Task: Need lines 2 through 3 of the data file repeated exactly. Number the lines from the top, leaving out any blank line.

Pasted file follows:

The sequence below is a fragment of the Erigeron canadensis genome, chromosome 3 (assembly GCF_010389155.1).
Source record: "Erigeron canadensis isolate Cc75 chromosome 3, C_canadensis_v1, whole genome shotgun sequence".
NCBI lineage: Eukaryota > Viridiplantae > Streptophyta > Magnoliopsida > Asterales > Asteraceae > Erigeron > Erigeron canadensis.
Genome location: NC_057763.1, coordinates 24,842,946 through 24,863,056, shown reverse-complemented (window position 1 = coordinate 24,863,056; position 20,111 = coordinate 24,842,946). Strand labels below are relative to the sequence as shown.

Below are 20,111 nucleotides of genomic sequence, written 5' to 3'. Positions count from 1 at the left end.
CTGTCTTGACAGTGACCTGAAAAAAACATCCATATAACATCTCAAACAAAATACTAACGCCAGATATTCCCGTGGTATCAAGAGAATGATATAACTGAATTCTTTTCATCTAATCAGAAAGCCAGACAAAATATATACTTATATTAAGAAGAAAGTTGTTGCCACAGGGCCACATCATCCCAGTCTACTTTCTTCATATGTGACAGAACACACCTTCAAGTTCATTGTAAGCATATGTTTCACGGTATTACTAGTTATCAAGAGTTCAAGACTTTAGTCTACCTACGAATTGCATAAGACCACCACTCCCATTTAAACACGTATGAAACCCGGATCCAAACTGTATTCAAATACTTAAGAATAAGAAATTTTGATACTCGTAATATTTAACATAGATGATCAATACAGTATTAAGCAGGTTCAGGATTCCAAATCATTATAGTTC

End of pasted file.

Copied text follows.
Source record: "Erigeron canadensis isolate Cc75 chromosome 3, C_canadensis_v1, whole genome shotgun sequence".
NCBI lineage: Eukaryota > Viridiplantae > Streptophyta > Magnoliopsida > Asterales > Asteraceae > Erigeron > Erigeron canadensis.